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Florida professor predicts Amazon rainforest collapse by 2064

A gold mine in the Amazon rainforest is one example of environmental destruction that could result in collapse of the ecosystem by 2064. Photo courtesy of Robert Walker/University of Florida
A gold mine in the Amazon rainforest is one example of environmental destruction that could result in collapse of the ecosystem by 2064. Photo courtesy of Robert Walker/University of Florida

ORLANDO, Fla., Dec. 29 (UPI) -- The world's largest rainforest ecosystem, the Amazon, will collapse and largely become a dry, scrubby plain by 2064 because of climate change and deforestation, a University of Florida professor predicts.

That forecast, published online in the journal Environment, gives the most specific date yet for the general demise of the Brazilian ecosystem, according to scientists familiar with Amazonian research.

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The article, Collision Course: Development Pushes Amazonia Toward Its Tipping Point, was written by Robert Walker, a professor on the faculty of the university's Center for Latin American Studies, who describes himself as a land change scientist.

"The best way to think of the forest ecosystem is that it's a pump," Walker told UPI. "The forest recycles moisture, which supports regional rainfall. If you continue to destroy the forest, the rainfall amount drops ... and eventually, you wreck the pump."

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Walker said he's spent a lot of time in the Amazon region talking to farmers and loggers who live there. He said poverty and poor use of government resources ultimately drives much of the deforestation.

"The people there, they don't worry so much about biodiversity, the environment, when they have to worry about eating their next meal," he said.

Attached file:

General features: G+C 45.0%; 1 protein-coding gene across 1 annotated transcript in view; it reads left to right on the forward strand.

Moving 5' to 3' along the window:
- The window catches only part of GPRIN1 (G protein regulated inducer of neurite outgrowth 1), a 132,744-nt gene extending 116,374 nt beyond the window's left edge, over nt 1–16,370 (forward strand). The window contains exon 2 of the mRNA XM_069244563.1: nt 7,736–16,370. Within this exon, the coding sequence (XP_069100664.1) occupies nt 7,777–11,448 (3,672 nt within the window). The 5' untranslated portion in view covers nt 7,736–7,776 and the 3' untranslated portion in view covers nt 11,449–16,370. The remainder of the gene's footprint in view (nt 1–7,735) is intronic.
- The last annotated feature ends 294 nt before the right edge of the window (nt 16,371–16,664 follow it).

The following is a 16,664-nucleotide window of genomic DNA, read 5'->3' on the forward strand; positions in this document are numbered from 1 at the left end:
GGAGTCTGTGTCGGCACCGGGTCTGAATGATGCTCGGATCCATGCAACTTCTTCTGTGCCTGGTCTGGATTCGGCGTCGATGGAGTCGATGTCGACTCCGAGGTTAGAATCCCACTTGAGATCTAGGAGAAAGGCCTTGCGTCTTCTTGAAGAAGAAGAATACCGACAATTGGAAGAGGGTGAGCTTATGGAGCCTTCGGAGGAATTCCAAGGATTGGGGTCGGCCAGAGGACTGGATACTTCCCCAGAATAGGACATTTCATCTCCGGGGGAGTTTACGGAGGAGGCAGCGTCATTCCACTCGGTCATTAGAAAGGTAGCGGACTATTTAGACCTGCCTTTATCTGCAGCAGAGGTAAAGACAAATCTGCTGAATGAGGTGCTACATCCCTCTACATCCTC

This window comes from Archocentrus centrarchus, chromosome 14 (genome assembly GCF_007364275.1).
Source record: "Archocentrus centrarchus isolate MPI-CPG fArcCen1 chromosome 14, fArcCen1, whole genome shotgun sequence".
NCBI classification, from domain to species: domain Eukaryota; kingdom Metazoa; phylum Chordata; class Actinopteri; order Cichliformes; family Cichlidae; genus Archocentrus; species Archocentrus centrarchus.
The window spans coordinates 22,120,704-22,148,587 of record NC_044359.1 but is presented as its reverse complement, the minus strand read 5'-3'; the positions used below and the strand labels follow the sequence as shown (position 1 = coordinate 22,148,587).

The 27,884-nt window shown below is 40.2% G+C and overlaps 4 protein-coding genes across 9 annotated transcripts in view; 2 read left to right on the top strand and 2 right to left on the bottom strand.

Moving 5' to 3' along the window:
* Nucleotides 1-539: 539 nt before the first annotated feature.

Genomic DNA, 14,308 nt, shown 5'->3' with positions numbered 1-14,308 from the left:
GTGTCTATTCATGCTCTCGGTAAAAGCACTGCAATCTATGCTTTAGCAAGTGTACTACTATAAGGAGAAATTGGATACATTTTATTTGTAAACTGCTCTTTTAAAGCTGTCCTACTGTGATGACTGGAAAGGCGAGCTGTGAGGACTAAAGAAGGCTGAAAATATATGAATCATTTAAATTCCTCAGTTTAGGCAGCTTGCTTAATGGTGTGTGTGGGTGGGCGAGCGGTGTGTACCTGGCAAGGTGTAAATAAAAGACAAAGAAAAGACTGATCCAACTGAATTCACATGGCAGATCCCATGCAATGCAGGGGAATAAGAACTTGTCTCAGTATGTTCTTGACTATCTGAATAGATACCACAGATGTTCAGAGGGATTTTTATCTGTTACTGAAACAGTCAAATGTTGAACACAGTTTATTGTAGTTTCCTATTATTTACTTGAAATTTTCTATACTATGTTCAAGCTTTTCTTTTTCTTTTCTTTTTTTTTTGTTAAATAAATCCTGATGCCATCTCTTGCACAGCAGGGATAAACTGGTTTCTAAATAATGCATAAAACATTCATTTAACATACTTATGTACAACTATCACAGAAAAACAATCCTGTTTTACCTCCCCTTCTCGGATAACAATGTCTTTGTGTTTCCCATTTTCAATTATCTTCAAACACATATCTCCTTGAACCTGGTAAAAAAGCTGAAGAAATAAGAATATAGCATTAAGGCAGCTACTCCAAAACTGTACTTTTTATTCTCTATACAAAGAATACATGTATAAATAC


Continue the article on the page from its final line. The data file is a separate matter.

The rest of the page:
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The rainforest can recover from periodic drought if those dry spells come years apart, according to Walker's article. But a severe drought in 2005 began a period of more frequent and longer drought periods.

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The Amazon covers about 2.7 million square miles, a little less than the lower 48 U.S. states. But it has shrunk by about 20 percent since intense development began, Walker noted.

"If southern Amazonia's dry season continues lengthening as it has over the past few decades, the drought of 2005 will become the region's new normal before the end of the century," Walker wrote.

Such longer periods of drought are due not only to deforestation, but to global warming and climate change, Walker said.

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That global impact means local actions won't be enough to save the Amazon, which stores large amounts of carbon from carbon dioxide -- a major contributor to climate change. The dry season has lengthened in the south by an additional 6.5 days per decade, Walker wrote.

The U.S. National Oceanic and Atmospheric Administration has noted Increasing fire activity in the Brazilian rainforest, as seen by satellites.

The "rainforest has experienced three major droughts, considered once-in-a-century events in 2005, 2010, and in 2015-2016," the agency said in a 2019 update.

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Environmental advocacy in Brazil and around the world was strong in the 1980s and 1990s, Walker said, but it has collapsed since then.

His article takes aim at Brazil's conservative president, Jair Bolsonaro.

"The upshot is that the deforestation rate has begun to rise, if slowly, after reaching its historic low point in 2012," Walker wrote, noting that Bolsonaro's administration "appears intent on scrapping all remaining restraints on the unfettered exploitation of Amazonia's natural resources."

The unique characteristic about the article is the specific predicted date for the Amazon's demise, said another Amazon researcher, Nathan Moore, associate professor of geology at Michigan State University.

"The new thing ... here is saying that we can see the edge," Moore said. "[Walker] offers the first estimate, the year 2064, as when we will certainly have seen cataclysmic die-back."

Moore noted that other researchers have only given estimates in broad terms.

"Everyone wants to just wave their hands and say 'later in the century' or something. So Walker is making a real commitment here," Moore said.

Large areas of the forest will become grassland and will not return to a rainforest state, he said.

"All of the huge benefits of this massive forest will be gone, too -- abundant water and timber, food, new medicines," Moore said.

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